Overall, the aim of this paper is not to simply dismiss euro-centric and technodeterministic approaches toward innovation, but to emphasize the multiplicities of utopian imaginaries, criticisms as well as daily life practices dealing with digital technologies at innovative places.
Decolonising the Information Systems Curriculum - A contrapuntal postcolonial theory approach
Pitso Tsibolane (University of Cape Town, South Africa)
Irwin Brown (University of Cape Town, South Africa)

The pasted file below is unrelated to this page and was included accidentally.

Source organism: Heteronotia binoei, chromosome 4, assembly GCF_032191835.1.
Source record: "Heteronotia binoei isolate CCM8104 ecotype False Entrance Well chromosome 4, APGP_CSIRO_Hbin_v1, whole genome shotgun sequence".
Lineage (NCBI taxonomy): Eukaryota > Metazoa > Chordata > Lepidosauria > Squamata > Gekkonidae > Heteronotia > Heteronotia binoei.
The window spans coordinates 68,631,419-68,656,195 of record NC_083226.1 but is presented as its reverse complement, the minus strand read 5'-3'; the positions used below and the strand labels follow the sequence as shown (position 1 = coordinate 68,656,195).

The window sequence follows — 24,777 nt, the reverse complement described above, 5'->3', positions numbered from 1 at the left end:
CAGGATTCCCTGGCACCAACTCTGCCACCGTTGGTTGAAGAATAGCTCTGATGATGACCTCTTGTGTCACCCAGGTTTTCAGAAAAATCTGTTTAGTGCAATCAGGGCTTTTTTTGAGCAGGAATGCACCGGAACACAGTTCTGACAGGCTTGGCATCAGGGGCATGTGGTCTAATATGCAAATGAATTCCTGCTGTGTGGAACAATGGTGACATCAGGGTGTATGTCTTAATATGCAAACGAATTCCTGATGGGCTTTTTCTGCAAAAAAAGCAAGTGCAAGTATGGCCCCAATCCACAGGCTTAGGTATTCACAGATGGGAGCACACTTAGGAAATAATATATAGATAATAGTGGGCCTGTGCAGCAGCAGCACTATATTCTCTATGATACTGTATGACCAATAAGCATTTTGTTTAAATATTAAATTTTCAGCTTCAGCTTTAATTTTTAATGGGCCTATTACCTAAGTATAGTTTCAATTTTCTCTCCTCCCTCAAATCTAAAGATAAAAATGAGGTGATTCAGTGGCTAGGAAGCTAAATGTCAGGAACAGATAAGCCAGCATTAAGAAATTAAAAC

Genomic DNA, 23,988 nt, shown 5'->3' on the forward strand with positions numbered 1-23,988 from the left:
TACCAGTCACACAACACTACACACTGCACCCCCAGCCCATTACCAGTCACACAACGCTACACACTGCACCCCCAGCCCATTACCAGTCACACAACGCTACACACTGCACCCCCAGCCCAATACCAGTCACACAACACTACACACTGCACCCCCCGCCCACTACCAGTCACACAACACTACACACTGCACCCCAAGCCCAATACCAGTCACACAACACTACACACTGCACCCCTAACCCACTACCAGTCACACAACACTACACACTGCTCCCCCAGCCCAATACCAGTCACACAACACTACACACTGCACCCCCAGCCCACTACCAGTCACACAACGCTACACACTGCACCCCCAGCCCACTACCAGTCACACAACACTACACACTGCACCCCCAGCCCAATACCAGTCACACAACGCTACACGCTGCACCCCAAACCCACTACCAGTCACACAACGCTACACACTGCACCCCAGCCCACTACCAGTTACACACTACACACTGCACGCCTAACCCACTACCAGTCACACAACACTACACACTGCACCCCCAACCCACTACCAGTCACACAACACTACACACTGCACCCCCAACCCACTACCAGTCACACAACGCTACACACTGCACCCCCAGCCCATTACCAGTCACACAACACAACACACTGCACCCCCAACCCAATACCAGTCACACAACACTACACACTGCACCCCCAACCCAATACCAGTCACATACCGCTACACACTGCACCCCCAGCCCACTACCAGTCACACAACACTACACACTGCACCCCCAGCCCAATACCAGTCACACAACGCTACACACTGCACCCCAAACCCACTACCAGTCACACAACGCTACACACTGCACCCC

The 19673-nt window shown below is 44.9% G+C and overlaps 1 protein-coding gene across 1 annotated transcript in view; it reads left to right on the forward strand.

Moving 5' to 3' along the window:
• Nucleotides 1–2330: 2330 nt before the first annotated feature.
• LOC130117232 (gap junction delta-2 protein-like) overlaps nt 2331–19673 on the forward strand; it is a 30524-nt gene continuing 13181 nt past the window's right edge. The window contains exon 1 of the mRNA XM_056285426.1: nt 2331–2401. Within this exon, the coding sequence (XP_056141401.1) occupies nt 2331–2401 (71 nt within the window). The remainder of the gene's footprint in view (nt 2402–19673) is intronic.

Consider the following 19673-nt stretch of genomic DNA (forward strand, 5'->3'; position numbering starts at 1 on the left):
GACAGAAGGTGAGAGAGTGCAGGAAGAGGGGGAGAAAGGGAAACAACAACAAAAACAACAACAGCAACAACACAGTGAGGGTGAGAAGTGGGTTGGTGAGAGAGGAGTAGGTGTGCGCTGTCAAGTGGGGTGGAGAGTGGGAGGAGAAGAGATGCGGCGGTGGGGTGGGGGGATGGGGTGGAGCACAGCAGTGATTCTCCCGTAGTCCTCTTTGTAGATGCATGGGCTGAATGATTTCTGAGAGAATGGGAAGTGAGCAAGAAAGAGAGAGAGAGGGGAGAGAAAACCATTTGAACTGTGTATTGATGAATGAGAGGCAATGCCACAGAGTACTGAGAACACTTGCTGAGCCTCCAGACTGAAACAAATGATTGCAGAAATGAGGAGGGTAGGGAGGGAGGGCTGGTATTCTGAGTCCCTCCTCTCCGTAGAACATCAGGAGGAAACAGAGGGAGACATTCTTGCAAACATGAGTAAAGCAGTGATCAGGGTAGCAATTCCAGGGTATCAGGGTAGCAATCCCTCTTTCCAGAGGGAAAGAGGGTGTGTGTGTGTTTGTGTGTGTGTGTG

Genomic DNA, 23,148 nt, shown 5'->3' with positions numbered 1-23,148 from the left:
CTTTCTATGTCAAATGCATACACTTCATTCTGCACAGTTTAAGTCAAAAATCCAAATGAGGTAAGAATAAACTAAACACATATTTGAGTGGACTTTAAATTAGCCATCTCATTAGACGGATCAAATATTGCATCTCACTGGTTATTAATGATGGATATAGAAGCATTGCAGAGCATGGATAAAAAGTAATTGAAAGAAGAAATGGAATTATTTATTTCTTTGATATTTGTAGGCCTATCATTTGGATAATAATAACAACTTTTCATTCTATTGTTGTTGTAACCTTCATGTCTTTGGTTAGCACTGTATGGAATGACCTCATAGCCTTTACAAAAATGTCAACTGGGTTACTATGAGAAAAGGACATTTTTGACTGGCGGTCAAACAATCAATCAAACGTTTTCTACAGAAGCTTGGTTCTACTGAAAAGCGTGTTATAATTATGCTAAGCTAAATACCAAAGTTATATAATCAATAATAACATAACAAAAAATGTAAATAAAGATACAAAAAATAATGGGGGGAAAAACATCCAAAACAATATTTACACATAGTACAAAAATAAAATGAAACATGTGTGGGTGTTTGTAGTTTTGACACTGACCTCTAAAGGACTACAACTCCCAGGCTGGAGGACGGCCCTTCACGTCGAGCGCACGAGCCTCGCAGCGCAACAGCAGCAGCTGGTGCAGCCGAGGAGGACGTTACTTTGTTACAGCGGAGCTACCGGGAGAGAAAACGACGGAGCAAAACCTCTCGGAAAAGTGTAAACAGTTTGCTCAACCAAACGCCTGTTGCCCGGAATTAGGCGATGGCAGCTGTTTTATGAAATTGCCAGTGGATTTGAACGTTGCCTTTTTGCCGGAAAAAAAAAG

In South Africa the #RhodesMustFall and the #FeesMustFall student movements of the last two years have sparked a renewed focus on how eurocentrism and coloniality continue to shape university curriculum in postcolonial societies. The curriculum has become the centre of contestation because it is understood to be a power structure through which western values, epistemic traditions and knowledge assumptions are transmitted explicitly, implicitly and covertly. The field of Information Systems (IS) evolved from the need of western corporations to efficiently manage the application of computer systems in the 1960s. The formalisation of the IS curriculum by Euro-American bodies such as the ACM (Association of Computing Machinery) and IFIP (International Federation of Information Processing) in the 1970s was primarily to equip IS professionals with technical and managerial skills to design and analyse computer systems. This development of the IS curriculum over the last six decades has primarily centred Euro-American values, cultures and naturally privileged the West as the apex site of IT progress. The more recently formed AIS (Association for Information Systems) is another manifestation of this hegemony. This research aims to propose a six stage approach to decolonise the IS curriculum in South African universities through a process of rethink, reshape and re-imagination based on postcolonial critique. This approach is informed by the work of the postcolonial feminist critique of education and research by Rosser (1994, 1995, 1997, 1999). This will be underpinned by Said’s (1993) contrapuntal analysis. Contrapuntal analysis seeks to take into account the perspectives of both the colonised and the coloniser, their intermeshed and overlapping histories, their discursive entanglements while not privileging one over the other.